If you had to guess, what do you think your co-worker makes? How about someone in your same field, but at a different company?
A new study from MIT, UC Berkeley, the University of Cologne, and the London School of Economics suggests that many people underestimate their colleagues’ incomes.
The study examined workers in Germany
It asked 516 part- and full-time workers in 2019 and 2020 how much they think they’d make if they had to find a new job in the same occupation within 3 months.
Most people believed they’d make about the same. The truth? They were actually underestimating others’ wages and their occupation’s median salary.
This is especially prevalent among employees in low-paying jobs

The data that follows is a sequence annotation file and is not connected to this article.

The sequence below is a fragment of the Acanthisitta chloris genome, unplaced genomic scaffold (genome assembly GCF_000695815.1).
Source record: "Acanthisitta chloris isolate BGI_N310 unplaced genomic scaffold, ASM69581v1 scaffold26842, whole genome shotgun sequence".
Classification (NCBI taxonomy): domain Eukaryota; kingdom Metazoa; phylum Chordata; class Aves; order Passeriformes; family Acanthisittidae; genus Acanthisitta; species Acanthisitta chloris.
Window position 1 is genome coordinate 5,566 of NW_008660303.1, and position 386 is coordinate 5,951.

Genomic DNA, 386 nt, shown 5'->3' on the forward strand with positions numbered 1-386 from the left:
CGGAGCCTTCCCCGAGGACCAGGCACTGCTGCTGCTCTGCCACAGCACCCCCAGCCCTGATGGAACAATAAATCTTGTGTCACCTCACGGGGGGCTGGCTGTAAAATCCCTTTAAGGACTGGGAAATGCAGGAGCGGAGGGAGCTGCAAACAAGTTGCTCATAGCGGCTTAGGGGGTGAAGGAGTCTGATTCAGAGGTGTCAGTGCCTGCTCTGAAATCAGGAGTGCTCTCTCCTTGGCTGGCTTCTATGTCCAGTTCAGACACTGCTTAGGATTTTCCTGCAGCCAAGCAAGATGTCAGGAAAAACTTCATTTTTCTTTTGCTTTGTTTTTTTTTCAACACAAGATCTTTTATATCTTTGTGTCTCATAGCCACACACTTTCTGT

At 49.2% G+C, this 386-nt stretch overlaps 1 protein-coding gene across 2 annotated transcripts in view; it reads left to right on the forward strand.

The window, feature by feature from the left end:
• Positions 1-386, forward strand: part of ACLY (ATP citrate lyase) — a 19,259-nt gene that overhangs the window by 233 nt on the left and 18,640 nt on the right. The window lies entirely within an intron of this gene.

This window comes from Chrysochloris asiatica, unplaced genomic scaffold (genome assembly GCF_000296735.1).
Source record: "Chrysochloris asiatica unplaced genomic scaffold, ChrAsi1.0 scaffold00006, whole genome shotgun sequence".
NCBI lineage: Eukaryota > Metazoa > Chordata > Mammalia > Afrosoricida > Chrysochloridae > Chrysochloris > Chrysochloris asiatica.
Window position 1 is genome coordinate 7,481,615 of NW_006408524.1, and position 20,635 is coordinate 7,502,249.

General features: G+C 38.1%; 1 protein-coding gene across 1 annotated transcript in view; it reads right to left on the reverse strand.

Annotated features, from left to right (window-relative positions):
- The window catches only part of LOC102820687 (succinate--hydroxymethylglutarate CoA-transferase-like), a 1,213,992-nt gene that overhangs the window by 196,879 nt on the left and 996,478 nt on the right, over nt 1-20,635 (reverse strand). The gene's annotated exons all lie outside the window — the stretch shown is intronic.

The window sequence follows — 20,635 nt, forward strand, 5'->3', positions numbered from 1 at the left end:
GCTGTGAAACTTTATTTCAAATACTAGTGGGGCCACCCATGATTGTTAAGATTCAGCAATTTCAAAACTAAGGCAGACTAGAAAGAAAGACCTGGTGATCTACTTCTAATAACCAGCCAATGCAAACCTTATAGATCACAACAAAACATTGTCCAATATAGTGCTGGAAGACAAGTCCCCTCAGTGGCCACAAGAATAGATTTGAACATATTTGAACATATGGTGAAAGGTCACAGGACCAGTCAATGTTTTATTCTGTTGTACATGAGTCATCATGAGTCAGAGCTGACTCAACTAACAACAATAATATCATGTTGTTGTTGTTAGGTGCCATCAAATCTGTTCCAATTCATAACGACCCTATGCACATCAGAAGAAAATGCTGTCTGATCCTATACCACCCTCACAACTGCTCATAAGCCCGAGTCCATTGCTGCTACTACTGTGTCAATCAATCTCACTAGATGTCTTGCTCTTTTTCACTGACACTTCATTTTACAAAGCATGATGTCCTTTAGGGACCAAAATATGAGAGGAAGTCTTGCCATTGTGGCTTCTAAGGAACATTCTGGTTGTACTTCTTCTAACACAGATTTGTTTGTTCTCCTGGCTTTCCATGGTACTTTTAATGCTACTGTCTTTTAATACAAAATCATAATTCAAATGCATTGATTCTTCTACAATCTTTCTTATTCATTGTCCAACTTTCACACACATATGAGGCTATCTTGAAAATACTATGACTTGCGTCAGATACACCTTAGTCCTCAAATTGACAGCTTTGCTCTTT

And these incorrect beliefs tend to keep workers from looking elsewhere while accepting lower wages.
The study claims that if workers knew the truth, 10% to 17% of jobs would no longer be viable without a pay hike.
How does this relate to the Great Resignation in the US?
Business Insider spoke with Nick Bunker, Indeed’s economic research director.
He said that while the German and US economies are similar, the countries handled the pandemic differently.
Germany subsidized payrolls, allowing workers to remain where they were, while many US workers lost their jobs and turned to unemployment.
This, coupled with companies advertising increasingly higher wages to court workers, could have motivated job changes.
Btw: Though it may feel taboo, you are most likely within your rights to discuss wages with your co-workers, per the National Labor Relations Act.
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